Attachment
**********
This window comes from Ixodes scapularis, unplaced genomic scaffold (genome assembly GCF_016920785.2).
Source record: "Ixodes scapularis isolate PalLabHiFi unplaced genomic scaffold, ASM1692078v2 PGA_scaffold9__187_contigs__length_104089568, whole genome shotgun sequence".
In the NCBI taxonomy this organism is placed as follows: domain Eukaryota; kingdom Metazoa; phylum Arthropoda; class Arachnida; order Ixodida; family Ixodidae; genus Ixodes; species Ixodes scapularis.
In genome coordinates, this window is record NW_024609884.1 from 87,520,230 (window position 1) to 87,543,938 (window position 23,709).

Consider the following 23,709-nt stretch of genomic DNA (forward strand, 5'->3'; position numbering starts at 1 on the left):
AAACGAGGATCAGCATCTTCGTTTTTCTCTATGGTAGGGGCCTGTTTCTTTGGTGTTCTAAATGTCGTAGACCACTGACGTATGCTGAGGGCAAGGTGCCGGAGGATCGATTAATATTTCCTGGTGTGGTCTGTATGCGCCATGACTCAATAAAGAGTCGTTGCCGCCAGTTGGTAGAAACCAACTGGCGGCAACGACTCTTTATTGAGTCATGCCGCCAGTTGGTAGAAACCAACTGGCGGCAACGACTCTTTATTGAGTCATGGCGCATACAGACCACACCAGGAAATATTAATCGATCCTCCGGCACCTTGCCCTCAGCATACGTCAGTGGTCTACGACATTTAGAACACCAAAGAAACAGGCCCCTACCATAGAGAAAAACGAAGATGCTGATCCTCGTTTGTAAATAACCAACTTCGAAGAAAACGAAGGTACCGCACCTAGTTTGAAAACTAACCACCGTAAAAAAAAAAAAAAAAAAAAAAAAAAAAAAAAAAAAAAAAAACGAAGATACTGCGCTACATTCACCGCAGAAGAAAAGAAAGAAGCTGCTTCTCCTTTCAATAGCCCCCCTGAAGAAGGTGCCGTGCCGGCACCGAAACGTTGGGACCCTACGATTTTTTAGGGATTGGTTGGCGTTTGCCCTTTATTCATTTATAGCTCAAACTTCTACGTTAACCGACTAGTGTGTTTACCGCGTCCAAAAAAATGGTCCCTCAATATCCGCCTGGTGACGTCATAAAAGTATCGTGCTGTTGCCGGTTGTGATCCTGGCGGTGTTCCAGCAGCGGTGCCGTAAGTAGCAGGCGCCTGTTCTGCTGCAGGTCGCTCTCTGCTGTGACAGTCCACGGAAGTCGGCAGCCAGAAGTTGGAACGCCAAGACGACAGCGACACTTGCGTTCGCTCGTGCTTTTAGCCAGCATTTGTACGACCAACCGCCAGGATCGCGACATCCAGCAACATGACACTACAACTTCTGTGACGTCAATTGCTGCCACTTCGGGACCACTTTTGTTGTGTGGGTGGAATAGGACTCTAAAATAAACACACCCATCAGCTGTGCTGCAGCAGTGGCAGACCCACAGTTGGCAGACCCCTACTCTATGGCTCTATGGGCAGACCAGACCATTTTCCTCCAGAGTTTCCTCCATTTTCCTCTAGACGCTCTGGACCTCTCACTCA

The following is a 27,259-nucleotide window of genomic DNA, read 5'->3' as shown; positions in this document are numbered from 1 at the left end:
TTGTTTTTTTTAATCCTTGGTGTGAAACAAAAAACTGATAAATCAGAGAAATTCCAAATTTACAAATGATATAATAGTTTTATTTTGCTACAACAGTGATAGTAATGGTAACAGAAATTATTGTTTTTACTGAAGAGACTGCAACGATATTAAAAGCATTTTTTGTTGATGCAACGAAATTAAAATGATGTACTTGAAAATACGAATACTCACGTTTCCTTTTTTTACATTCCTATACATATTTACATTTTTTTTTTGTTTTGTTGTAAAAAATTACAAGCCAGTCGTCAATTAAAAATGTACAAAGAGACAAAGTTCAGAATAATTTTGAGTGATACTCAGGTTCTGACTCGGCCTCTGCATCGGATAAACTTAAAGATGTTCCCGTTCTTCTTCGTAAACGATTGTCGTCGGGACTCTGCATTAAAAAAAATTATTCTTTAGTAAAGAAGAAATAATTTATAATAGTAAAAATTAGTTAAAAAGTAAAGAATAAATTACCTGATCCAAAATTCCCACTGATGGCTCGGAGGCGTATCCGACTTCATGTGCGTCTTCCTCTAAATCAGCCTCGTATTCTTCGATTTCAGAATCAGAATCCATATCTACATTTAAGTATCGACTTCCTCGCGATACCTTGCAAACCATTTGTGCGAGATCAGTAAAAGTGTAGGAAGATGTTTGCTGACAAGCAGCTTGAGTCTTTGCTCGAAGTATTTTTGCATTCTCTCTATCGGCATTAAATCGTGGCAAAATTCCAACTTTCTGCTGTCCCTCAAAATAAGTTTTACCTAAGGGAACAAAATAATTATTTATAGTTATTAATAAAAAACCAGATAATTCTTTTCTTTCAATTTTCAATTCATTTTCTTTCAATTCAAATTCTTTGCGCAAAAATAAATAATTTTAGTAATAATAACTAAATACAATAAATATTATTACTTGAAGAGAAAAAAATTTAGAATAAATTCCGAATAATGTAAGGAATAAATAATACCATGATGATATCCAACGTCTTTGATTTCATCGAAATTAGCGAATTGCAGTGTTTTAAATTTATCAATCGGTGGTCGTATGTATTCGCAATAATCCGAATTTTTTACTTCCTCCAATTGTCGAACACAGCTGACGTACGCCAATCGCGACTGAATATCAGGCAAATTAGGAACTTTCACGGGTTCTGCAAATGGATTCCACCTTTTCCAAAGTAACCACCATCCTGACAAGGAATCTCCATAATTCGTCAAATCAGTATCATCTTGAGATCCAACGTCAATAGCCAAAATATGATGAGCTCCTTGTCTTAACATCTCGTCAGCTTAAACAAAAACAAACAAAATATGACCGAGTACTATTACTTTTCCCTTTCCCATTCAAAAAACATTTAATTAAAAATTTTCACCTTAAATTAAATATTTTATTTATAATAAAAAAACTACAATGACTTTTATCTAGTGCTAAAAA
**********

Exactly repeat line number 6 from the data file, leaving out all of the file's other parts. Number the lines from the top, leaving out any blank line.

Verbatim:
AAACGAGGATCAGCATCTTCGTTTTTCTCTATGGTAGGGGCCTGTTTCTTTGGTGTTCTAAATGTCGTAGACCACTGACGTATGCTGAGGGCAAGGTGCCGGAGGATCGATTAATATTTCCTGGTGTGGTCTGTATGCGCCATGACTCAATAAAGAGTCGTTGCCGCCAGTTGGTAGAAACCAACTGGCGGCAACGACTCTTTATTGAGTCATGCCGCCAGTTGGTAGAAACCAACTGGCGGCAACGACTCTTTATTGAGTCATGGCGCATACAGACCACACCAGGAAATATTAATCGATCCTCCGGCACCTTGCCCTCAGCATACGTCAGTGGTCTACGACATTTAGAACACCAAAGAAACAGGCCCCTACCATAGAGAAAAACGAAGATGCTGATCCTCGTTTGTAAATAACCAACTTCGAAGAAAACGAAGGTACCGCACCTAGTTTGAAAACTAACCACCGTAAAAAAAAAAAAAAAAAAAAAAAAAAAAAAAAAAAAAAAAAACGAAGATACTGCGCTACATTCACCGCAGAAGAAAAGAAAGAAGCTGCTTCTCCTTTCAATAGCCCCCCTGAAGAAGGTGCCGTGCCGGCACCGAAACGTTGGGACCCTACGATTTTTTAGGGATTGGTTGGCGTTTGCCCTTTATTCATTTATAGCTCAAACTTCTACGTTAACCGACTAGTGTGTTTACCGCGTCCAAAAAAATGGTCCCTCAATATCCGCCTGGTGACGTCATAAAAGTATCGTGCTGTTGCCGGTTGTGATCCTGGCGGTGTTCCAGCAGCGGTGCCGTAAGTAGCAGGCGCCTGTTCTGCTGCAGGTCGCTCTCTGCTGTGACAGTCCACGGAAGTCGGCAGCCAGAAGTTGGAACGCCAAGACGACAGCGACACTTGCGTTCGCTCGTGCTTTTAGCCAGCATTTGTACGACCAACCGCCAGGATCGCGACATCCAGCAACATGACACTACAACTTCTGTGACGTCAATTGCTGCCACTTCGGGACCACTTTTGTTGTGTGGGTGGAATAGGACTCTAAAATAAACACACCCATCAGCTGTGCTGCAGCAGTGGCAGACCCACAGTTGGCAGACCCCTACTCTATGGCTCTATGGGCAGACCAGACCATTTTCCTCCAGAGTTTCCTCCATTTTCCTCTAGACGCTCTGGACCTCTCACTCA